To overcome this critical hurdles, Prof. Ki-Bum Lee and his team at the Department of Chemistry and Chemical Biology of Rutgers developed an innovative sensing platform based on graphene-coated homogeneous plasmonic metal (Au) nanoarrays to synergize both electromagnetic mechanisms (EM)- and chemical mechanism (CM)-based enhancement. Through the homogeneous plasmonic nanostructures, generated by laser interference lithography (LIL), highly reproducible enhancement of Raman signals could be obtained via a strong and uniform EM. Additionally, the graphene-functionalized surface simultaneously amplifies the Raman signals by an optimized CM, which aligns the energy level of the graphene oxide with the target molecule by tuning its oxidation levels, consequently increasing the sensitivity and accuracy of their sensing system. Using the dual-enhanced Raman scattering from both EM from the homogeneous plasmonic Au nanoarray and CM from the graphene surface, this advanced graphene-Au hybrid SERS nanoarray was successfully utilized to detect as well as quantify a specific biomarker (TuJ1) gene expression levels to characterize neuronal differentiation of human neural stem cells (hNSCs). The team believes their unique graphene-plasmonic hybrid nanoarray can be extended to a wide range of applications in the development of simple, rapid, and accurate sensing platforms for screening various bio/chemical molecules and facilitating stem cell therapy in the clinical treatment of neurological disorders.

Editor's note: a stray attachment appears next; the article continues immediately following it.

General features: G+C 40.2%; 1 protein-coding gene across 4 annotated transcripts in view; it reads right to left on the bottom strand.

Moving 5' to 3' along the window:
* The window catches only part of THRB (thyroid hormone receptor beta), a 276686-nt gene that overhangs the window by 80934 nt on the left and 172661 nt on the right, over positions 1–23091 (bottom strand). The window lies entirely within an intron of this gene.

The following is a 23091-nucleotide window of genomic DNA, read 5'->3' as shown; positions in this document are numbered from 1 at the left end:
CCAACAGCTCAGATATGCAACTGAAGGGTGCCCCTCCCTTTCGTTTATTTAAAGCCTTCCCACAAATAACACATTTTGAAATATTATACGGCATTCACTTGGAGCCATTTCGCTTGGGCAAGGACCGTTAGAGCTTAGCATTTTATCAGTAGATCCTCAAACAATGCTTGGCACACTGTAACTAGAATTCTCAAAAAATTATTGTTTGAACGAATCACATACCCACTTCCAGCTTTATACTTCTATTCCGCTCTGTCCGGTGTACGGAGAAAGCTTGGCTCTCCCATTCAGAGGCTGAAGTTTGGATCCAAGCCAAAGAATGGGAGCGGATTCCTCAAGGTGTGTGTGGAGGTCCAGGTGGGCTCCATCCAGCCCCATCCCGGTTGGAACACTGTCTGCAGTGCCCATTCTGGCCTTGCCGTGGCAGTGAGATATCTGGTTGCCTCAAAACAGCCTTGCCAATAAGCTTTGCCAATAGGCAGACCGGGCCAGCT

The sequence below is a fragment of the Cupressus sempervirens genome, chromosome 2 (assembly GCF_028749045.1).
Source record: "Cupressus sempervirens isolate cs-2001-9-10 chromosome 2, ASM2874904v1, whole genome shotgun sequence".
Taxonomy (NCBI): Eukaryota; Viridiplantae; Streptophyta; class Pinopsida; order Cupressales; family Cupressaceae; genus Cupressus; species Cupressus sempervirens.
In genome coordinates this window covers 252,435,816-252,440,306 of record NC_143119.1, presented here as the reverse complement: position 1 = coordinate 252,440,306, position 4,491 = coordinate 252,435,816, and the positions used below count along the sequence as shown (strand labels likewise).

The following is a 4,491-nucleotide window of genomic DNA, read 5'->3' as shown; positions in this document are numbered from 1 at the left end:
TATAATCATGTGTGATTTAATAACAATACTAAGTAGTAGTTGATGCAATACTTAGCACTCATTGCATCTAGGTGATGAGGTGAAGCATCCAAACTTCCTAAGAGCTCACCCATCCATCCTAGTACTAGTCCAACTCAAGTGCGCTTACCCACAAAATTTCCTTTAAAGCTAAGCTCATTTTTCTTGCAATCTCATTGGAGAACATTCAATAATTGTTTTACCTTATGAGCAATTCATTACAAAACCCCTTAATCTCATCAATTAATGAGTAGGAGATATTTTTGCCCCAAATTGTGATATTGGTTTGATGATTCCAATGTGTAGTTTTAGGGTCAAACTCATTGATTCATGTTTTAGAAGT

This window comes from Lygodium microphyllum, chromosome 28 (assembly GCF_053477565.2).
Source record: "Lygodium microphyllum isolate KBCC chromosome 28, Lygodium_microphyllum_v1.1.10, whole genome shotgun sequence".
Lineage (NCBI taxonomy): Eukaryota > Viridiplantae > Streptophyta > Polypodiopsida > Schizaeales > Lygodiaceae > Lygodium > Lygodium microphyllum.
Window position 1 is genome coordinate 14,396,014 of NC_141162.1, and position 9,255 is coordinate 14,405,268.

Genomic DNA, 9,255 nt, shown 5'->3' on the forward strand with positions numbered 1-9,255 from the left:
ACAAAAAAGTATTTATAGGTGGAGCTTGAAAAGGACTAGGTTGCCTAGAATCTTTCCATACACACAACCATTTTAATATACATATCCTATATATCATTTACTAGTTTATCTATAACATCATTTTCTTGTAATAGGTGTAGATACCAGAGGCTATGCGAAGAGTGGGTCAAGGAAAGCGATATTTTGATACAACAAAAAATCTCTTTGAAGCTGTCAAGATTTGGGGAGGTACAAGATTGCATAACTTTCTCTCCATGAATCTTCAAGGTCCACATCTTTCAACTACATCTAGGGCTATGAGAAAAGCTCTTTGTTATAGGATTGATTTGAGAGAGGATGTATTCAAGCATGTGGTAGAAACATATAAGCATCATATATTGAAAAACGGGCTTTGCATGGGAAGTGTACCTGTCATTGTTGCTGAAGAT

This work is through the collaboration between Rutgers University and Sogang University and funded by the National Science Foundation (NSF) and the New Jersey Commission on Spinal Cord Research (NJCSCR).
A large-scale homogenous substrate coupled with dual-enhanced Raman scattering has been developed for sensitive gene detection and monitoring stem cell differentiation. This unique sensing platform is composed of a uniform gold-graphene hybrid nanoarray that orthogonally modulates both electromagnetic and chemical enhancement of Raman signals, thereby improving reliability, selectivity and sensitivity effectively toward next-generation gene sensing and biomarker detections.
Dr. KiBum Lee
Dr. Letao Yang
Dr. Jin-Ho Lee